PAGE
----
SOUTH PORTLAND – Edwin Oliver, a retired safety manager for Burnham & Morrill Co. and longtime trustee of the South Portland Church of the Nazarene, died Jan. 27. He was 101.

Mr. Oliver began working at the B&M Baked Beans factory in Portland in 1926. He started his career baking beans and steadily worked his way up the ranks to safety manager. He was responsible for evaluating B&M’s factories throughout New England. He retired in 1972 after nearly 50 years with the company.

His daughter, Janice Shannon of Portland, said Friday that he was a hard worker who developed lifelong friendships with the people.

“He loved his job,” she said. “He was successful at it and enjoyed the camaraderie.”

Mildred Walker Bruce, one of his longtime friends from B&M, remembered Friday the day she severed half of her finger on the meat grinding machine at work. Mr. Oliver rushed to her aid that day in 1942.

“They had to throw away 100 pounds of meat ’cause of that,” Bruce said. “He was a very nice man and a hard worker. He was a good guy, all right. I’ll miss him.”

He was married to Myrtle Oliver for 74 years. The couple met at a fish factory on the former Brown’s Wharf in South Portland.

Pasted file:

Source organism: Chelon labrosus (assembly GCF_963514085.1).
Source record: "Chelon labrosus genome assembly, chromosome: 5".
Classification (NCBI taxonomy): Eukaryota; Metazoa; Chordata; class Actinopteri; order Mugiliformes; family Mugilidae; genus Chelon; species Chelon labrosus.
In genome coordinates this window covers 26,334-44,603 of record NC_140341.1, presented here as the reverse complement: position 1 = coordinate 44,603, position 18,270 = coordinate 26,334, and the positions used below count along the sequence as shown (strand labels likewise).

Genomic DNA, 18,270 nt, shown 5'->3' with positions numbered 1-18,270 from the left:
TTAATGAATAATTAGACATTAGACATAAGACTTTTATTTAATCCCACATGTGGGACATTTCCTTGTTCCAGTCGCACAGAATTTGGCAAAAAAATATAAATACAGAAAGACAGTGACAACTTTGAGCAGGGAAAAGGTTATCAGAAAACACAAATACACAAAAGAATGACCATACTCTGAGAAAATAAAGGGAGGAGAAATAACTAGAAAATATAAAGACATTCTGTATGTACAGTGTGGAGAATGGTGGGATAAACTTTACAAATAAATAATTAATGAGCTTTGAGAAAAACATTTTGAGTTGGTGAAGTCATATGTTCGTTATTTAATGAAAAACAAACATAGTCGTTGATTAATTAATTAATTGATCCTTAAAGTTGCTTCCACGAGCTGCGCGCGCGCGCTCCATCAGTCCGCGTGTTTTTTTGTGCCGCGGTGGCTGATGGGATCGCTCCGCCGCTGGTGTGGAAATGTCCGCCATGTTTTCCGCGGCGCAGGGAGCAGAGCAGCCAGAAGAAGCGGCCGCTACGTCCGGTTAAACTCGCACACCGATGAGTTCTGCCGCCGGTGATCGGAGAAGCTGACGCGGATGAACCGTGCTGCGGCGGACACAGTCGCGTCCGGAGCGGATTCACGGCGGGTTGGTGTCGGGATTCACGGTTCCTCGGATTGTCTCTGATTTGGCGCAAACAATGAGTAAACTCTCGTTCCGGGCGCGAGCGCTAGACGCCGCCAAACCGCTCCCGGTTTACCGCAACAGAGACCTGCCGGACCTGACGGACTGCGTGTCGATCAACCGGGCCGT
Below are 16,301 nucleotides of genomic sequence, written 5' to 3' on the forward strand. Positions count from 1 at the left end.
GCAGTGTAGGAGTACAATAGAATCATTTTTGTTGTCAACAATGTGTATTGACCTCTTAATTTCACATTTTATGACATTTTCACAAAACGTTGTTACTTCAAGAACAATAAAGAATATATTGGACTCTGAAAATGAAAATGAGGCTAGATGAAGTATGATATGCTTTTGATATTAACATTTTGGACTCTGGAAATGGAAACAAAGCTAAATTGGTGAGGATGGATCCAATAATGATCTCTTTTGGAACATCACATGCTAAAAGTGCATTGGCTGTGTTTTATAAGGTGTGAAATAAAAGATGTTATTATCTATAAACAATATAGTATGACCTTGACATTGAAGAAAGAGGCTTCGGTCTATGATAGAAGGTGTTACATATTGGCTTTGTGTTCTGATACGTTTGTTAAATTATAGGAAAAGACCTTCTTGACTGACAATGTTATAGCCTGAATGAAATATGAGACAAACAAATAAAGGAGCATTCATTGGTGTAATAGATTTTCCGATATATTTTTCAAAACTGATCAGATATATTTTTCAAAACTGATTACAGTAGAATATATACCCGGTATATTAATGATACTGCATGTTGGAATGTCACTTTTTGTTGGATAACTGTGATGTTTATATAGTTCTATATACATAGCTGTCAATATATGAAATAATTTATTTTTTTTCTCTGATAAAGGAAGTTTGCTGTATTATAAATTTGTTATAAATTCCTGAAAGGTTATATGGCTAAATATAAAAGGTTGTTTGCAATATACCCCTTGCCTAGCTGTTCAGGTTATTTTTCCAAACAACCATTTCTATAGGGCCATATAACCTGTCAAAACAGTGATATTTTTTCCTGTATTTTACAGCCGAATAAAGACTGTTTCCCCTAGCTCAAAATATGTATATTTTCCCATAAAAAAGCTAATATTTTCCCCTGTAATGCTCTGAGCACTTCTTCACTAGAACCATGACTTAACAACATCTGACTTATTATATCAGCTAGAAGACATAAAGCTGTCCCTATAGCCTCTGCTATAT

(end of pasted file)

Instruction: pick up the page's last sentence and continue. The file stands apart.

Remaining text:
Shannon said he first noticed her mother as she was cutting sardines on a conveyer belt. One day, he asked if he could walk her home.

“That’s when their romance began,” she said. “He walked her home every night.”

Mr. Oliver and his wife were dedicated and longtime members of the South Portland Church of the Nazarene. For 40 years, he served on the church’s board of trustees. He also volunteered teaching children the Bible and was a superintendent of the church’s Sunday school.

“There are a lot of people today in their 60s that would remember taking his class,” his daughter said. “He was instrumental in (guiding people to the path) of their choosing.”

Mr. Oliver was active in the community in his early years. He volunteered as a firefighter for South Portland’s Engine 1 Co. for 11 years. He also volunteered for 10 years on the city’s zoning board of appeals.

Mr. Oliver had a lifelong passion for the outdoors and enjoyed hunting and fishing. In his early years, he built a camp on Sebago Lake, which still remains in the family today.

Shannon, the youngest of his three children, said they spent nearly every weekend at the lake growing up.

She remembers letting their dog out of the car as her father turned off of Route 302, and cheering as it followed the car to the camp and promptly plunged into the lake.

“As soon as the dog went in, we went in the lake,” his daughter said. “It was a nostalgic time. Every time I go to Sebago Lake, I remember.”

Mr. Oliver would have turned 102 on Feb. 28. On the day he died, Shannon was flying from Portland to Dallas on the first leg of a mission trip to the Dominican Republic. During the flight, she woke up and saw a breathtaking sunset.

“I started to cry I just knew he was gone,” Shannon said Friday. “It was the most beautiful sunset I ever laid eyes on. It was as if the sunset was his gift to me. It was such a wonderful feeling.”


Staff Writer Melanie Creamer can be contacted at 791-6361 or at: [email protected]